5 - Ragdoll

The room is of a medium size and decorated in a way which seems familiar and welcoming to you; there is a comforting smell of freshly baked madeleines in the air and the temperature of the room is perfect. There are rows of seating arranged neatly in the middle of the room in front of a screen, the projection is due to start in a few minutes.

You amble over at a comfortable pace, pick out the perfect chair and sit yourself down. The seat is of the perfect dimensions for your body as if it had been made to measure and the fabric covering is soft and embraces your skin delicately.

The lights dim and a projected image comes into focus on the screen. The clip starts to play...

The video shows a small white room. The room is spotless and in the corner there is a young cat. The cat appears to be sleeping. After a few seconds it stretches its front paws forwards and yawns.

The video cuts to a scientist in a lab coat; the academic explains that they have been studying happiness for 20 years and that finally they have made a breakthrough in this important field of research thanks to a £500 grant from the Arts Council. This research has proved that true happiness can be attained by ensuring that all of an organism's needs are continuously met.

The video cuts back to the cat whilst the well-respected scientist continues to provide contextual information. It is explained that a cat only has a small number of needs; unlike other mammals a cat doesn't require companionship and is actually most happy when left alone so that it can relax in peace and quiet and sleep for 18 hours a day. The needs of a cat are simple: a safe, sheltered, warm space with a steady supply of food. The environment in the video has been ascertained to best meet the first three needs of a cat.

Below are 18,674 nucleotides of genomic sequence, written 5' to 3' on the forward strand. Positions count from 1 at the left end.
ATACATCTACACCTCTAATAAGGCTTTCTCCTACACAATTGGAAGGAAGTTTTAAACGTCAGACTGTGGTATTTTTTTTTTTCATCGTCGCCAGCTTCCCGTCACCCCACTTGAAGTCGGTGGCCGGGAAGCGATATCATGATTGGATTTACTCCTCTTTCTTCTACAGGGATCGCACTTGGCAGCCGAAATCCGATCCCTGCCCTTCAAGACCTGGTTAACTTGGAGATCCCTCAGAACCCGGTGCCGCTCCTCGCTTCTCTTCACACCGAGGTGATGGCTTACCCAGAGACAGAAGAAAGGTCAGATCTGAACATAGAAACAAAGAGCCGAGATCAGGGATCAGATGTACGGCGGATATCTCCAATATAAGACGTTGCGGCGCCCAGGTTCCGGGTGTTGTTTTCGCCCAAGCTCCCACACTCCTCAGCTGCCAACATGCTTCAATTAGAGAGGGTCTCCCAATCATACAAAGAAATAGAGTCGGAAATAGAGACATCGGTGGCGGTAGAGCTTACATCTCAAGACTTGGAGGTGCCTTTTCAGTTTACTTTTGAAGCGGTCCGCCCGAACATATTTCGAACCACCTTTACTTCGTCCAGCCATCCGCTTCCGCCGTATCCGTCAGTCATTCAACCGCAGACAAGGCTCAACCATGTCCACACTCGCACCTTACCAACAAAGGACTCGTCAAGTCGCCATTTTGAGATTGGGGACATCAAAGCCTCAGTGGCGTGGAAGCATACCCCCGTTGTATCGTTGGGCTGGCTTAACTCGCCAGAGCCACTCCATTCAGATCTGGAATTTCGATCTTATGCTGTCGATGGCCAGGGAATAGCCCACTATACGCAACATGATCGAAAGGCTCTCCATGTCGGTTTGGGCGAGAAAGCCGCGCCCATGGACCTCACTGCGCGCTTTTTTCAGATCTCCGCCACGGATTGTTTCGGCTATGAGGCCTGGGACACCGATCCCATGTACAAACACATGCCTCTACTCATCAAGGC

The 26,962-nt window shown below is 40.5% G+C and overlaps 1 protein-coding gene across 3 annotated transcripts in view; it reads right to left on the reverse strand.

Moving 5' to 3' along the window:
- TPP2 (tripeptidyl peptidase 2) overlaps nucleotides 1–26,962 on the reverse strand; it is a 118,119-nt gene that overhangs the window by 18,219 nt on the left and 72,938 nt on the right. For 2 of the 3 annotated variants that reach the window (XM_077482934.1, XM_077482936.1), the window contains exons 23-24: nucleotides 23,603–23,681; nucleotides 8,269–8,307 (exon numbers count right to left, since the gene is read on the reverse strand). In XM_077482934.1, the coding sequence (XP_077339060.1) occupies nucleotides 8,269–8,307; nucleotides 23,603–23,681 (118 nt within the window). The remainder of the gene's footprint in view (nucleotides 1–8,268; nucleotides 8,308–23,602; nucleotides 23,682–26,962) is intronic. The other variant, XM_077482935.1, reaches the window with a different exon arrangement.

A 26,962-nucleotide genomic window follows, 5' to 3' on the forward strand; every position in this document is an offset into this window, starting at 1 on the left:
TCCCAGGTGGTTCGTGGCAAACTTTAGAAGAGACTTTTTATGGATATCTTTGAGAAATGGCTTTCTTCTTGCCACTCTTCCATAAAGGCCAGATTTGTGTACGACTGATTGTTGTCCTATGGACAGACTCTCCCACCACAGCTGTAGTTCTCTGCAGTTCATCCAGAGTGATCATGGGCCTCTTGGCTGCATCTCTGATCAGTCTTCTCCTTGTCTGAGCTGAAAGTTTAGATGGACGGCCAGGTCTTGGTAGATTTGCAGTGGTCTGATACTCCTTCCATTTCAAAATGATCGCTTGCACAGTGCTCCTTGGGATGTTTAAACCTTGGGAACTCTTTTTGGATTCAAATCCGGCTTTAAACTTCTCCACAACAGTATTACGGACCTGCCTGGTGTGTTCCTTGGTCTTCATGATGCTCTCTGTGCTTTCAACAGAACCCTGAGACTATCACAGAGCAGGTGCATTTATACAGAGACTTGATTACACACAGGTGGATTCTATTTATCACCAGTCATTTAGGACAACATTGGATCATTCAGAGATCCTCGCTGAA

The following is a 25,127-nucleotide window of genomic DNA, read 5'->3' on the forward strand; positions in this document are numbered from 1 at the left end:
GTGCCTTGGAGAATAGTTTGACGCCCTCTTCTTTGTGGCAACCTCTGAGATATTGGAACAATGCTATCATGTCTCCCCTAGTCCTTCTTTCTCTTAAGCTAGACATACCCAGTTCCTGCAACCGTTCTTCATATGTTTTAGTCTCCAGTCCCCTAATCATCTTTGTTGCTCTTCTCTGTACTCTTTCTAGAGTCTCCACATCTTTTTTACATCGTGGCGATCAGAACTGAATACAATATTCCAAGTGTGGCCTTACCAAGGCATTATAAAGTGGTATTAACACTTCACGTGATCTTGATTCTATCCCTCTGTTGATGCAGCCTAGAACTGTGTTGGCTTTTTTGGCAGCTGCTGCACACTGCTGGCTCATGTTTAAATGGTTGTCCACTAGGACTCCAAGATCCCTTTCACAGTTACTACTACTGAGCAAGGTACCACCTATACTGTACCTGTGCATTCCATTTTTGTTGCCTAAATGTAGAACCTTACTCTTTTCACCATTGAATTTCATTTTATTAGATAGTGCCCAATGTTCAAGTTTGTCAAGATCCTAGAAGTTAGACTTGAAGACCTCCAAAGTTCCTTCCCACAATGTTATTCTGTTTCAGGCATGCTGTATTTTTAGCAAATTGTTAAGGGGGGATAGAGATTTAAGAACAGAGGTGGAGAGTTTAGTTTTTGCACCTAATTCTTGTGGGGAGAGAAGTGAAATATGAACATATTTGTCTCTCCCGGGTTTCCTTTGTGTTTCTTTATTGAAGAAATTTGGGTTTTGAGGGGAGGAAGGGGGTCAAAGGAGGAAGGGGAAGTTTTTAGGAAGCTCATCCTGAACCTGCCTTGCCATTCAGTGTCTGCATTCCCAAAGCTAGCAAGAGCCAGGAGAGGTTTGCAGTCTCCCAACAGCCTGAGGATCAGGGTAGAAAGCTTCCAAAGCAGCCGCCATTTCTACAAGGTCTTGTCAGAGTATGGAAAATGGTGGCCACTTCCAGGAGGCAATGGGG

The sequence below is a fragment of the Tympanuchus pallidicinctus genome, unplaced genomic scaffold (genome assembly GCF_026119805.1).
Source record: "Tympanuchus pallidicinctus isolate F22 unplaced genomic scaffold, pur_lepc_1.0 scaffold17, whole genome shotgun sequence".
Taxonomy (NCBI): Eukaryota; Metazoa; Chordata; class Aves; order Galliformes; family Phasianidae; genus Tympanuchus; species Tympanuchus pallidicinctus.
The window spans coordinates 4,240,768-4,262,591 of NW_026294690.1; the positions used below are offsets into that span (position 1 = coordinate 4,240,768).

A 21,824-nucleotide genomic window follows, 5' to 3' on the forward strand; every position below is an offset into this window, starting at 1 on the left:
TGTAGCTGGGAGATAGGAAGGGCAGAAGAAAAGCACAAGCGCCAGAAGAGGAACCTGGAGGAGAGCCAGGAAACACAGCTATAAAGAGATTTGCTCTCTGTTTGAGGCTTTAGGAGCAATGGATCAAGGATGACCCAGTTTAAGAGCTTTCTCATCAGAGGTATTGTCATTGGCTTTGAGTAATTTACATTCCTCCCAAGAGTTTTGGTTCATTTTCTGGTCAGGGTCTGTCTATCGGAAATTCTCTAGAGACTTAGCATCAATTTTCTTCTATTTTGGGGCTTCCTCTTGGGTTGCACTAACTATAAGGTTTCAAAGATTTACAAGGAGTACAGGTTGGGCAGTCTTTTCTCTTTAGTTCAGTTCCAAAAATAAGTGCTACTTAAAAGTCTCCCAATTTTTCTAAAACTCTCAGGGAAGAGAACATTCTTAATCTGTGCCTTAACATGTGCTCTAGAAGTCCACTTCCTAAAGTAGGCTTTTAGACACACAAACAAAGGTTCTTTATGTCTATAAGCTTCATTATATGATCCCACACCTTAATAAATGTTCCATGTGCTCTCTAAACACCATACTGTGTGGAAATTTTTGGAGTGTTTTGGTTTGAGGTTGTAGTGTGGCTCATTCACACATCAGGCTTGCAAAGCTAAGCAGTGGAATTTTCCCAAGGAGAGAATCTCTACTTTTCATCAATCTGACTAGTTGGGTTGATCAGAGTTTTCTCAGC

At this moment, a hatch opens on one side of the room and a tube appears. The cat sprints over to the tube. After a few seconds some premium cat food slides out of the tube and falls onto the floor - the cat devours the food in about 10 seconds. The video cuts back to the learned man of science who says that examining the cat's behaviour over time and through analysis of cortisol levels in the cat's fur they found that there were problems with this arrangement. As soon as the cat has eaten the food it starts to worry about when its next meal will arrive and as such is only in a truly happy state for a couple of seconds each day.

This discovery led to further refinements being made to the cat's realm in order to ensure that it is the happiest sentient being in the world. The video cuts back to the cat in the room: there are now four tubes continuously dispensing cat food to allay the cats fears of an impending food shortage. The delighted cat wolfs down the food as it lands on the floor of the room. However, after about 30 seconds the cat is unable to keep up. The room starts to fill up with cat food. After a minute the food is up to the cat's midriff.

After another minute the cat is visibly starting to panic as the level of the wet food keeps augmenting. The cat starts to try and jump up the wall in a bid to escape, however, each time it lands back down on the ground it sinks further down into the sea of food...

A further five minutes pass... Finally all that can be seen in the room is a two meter deep pool of cat food.

The lights come back on and the video ends on a screen which says "For Marcel".